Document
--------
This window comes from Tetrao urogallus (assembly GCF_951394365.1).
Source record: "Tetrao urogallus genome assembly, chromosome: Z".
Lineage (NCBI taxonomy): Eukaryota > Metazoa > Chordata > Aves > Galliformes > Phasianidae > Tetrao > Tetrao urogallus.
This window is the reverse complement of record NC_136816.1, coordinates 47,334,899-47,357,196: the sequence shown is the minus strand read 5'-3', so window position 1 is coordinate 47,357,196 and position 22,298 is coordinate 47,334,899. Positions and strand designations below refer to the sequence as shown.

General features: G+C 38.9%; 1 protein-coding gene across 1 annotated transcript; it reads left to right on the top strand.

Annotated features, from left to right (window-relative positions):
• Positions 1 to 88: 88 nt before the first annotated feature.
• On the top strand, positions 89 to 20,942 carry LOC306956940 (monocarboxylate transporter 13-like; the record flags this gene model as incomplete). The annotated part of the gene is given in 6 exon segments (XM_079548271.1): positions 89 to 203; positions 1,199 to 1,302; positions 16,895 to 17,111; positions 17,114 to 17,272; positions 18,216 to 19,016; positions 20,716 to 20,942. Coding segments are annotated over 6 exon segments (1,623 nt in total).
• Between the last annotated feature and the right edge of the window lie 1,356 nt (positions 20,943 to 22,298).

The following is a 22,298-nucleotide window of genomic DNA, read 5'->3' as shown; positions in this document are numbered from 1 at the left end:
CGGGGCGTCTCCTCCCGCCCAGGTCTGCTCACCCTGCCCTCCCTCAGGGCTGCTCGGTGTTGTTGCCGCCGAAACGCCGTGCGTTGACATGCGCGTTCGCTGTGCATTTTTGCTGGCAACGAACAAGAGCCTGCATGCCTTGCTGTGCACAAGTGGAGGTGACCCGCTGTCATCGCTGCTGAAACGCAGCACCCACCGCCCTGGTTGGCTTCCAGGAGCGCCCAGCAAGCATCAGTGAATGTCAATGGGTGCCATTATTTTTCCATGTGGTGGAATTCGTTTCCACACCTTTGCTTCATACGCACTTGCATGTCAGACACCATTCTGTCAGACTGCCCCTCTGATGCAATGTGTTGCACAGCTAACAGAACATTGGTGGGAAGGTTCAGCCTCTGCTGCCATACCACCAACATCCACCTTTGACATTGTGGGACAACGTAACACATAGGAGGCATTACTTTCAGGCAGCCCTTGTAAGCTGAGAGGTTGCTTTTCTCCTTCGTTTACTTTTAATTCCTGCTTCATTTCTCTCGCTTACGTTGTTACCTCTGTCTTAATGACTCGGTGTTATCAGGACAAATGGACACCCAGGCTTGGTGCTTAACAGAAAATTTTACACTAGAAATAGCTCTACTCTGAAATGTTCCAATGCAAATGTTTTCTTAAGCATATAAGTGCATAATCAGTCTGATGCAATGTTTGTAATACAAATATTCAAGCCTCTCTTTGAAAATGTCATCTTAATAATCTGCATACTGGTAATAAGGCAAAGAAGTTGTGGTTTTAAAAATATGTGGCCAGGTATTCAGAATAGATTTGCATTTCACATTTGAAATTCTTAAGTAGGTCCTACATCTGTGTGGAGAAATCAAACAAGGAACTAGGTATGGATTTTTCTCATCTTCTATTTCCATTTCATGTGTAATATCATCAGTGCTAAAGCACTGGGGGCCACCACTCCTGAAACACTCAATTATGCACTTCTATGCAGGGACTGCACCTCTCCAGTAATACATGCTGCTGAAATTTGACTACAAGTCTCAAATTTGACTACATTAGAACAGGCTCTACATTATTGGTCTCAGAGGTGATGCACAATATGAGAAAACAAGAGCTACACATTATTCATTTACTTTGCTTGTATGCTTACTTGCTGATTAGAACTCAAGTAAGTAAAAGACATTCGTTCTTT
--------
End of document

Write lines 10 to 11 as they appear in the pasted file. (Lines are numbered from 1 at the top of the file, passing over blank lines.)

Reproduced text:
The following is a 22,298-nucleotide window of genomic DNA, read 5'->3' as shown; positions in this document are numbered from 1 at the left end:
CGGGGCGTCTCCTCCCGCCCAGGTCTGCTCACCCTGCCCTCCCTCAGGGCTGCTCGGTGTTGTTGCCGCCGAAACGCCGTGCGTTGACATGCGCGTTCGCTGTGCATTTTTGCTGGCAACGAACAAGAGCCTGCATGCCTTGCTGTGCACAAGTGGAGGTGACCCGCTGTCATCGCTGCTGAAACGCAGCACCCACCGCCCTGGTTGGCTTCCAGGAGCGCCCAGCAAGCATCAGTGAATGTCAATGGGTGCCATTATTTTTCCATGTGGTGGAATTCGTTTCCACACCTTTGCTTCATACGCACTTGCATGTCAGACACCATTCTGTCAGACTGCCCCTCTGATGCAATGTGTTGCACAGCTAACAGAACATTGGTGGGAAGGTTCAGCCTCTGCTGCCATACCACCAACATCCACCTTTGACATTGTGGGACAACGTAACACATAGGAGGCATTACTTTCAGGCAGCCCTTGTAAGCTGAGAGGTTGCTTTTCTCCTTCGTTTACTTTTAATTCCTGCTTCATTTCTCTCGCTTACGTTGTTACCTCTGTCTTAATGACTCGGTGTTATCAGGACAAATGGACACCCAGGCTTGGTGCTTAACAGAAAATTTTACACTAGAAATAGCTCTACTCTGAAATGTTCCAATGCAAATGTTTTCTTAAGCATATAAGTGCATAATCAGTCTGATGCAATGTTTGTAATACAAATATTCAAGCCTCTCTTTGAAAATGTCATCTTAATAATCTGCATACTGGTAATAAGGCAAAGAAGTTGTGGTTTTAAAAATATGTGGCCAGGTATTCAGAATAGATTTGCATTTCACATTTGAAATTCTTAAGTAGGTCCTACATCTGTGTGGAGAAATCAAACAAGGAACTAGGTATGGATTTTTCTCATCTTCTATTTCCATTTCATGTGTAATATCATCAGTGCTAAAGCACTGGGGGCCACCACTCCTGAAACACTCAATTATGCACTTCTATGCAGGGACTGCACCTCTCCAGTAATACATGCTGCTGAAATTTGACTACAAGTCTCAAATTTGACTACATTAGAACAGGCTCTACATTATTGGTCTCAGAGGTGATGCACAATATGAGAAAACAAGAGCTACACATTATTCATTTACTTTGCTTGTATGCTTACTTGCTGATTAGAACTCAAGTAAGTAAAAGACATTCGTTCTTT